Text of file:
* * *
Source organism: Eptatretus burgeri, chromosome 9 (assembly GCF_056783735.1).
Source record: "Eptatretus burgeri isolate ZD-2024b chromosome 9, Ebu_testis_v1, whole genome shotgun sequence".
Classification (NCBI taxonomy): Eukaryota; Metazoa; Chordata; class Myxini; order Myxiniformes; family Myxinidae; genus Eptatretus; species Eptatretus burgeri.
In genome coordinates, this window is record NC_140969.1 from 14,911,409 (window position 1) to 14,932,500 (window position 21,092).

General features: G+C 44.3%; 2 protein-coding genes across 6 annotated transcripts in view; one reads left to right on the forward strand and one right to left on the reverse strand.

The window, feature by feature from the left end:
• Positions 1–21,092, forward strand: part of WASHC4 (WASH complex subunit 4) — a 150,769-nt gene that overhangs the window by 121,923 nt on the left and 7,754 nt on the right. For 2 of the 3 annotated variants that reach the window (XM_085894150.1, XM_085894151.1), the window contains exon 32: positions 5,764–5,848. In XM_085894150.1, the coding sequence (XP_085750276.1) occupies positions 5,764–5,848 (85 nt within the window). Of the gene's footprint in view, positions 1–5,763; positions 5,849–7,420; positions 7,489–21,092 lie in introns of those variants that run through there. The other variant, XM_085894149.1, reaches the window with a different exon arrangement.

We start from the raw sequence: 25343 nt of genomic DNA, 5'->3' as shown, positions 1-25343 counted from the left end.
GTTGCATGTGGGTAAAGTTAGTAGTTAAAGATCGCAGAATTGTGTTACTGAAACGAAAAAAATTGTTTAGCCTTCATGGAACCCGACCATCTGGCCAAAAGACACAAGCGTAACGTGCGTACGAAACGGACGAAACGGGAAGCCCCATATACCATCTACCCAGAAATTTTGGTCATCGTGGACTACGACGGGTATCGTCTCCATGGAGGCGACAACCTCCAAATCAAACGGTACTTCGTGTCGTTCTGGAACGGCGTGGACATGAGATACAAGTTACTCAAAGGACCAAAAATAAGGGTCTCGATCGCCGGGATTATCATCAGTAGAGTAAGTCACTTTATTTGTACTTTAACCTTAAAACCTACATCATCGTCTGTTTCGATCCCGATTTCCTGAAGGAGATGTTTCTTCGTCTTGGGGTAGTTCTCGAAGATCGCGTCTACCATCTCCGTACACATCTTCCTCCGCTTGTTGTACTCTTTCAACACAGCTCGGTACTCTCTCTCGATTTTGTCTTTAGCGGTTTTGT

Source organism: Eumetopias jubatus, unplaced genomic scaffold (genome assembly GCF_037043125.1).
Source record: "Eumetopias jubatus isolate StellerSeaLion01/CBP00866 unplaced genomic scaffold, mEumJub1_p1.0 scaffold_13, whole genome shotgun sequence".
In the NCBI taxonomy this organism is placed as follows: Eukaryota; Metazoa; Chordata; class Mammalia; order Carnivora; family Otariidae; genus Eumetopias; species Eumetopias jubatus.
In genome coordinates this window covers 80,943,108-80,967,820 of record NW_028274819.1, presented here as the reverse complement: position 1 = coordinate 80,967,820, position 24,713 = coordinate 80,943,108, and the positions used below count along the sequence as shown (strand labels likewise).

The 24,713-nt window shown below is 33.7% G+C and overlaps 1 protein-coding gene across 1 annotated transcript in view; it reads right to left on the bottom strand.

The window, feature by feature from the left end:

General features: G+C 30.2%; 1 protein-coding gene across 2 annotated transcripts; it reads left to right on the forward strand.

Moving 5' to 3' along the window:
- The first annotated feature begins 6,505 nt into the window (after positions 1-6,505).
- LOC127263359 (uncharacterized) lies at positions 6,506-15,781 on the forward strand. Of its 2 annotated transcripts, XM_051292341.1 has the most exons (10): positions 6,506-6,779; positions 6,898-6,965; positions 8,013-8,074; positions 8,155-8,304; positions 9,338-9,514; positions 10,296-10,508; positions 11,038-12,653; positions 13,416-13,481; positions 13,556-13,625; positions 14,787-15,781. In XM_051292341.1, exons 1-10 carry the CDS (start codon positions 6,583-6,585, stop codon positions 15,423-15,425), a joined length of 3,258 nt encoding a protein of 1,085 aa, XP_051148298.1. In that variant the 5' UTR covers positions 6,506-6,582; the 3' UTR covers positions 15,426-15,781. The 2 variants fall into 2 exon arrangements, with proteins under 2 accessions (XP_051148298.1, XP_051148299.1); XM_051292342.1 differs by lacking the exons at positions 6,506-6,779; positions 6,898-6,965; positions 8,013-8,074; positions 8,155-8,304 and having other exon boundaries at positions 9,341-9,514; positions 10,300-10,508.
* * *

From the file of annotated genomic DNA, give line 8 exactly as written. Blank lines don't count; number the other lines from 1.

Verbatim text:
We start from the raw sequence: 25343 nt of genomic DNA, 5'->3' as shown, positions 1-25343 counted from the left end.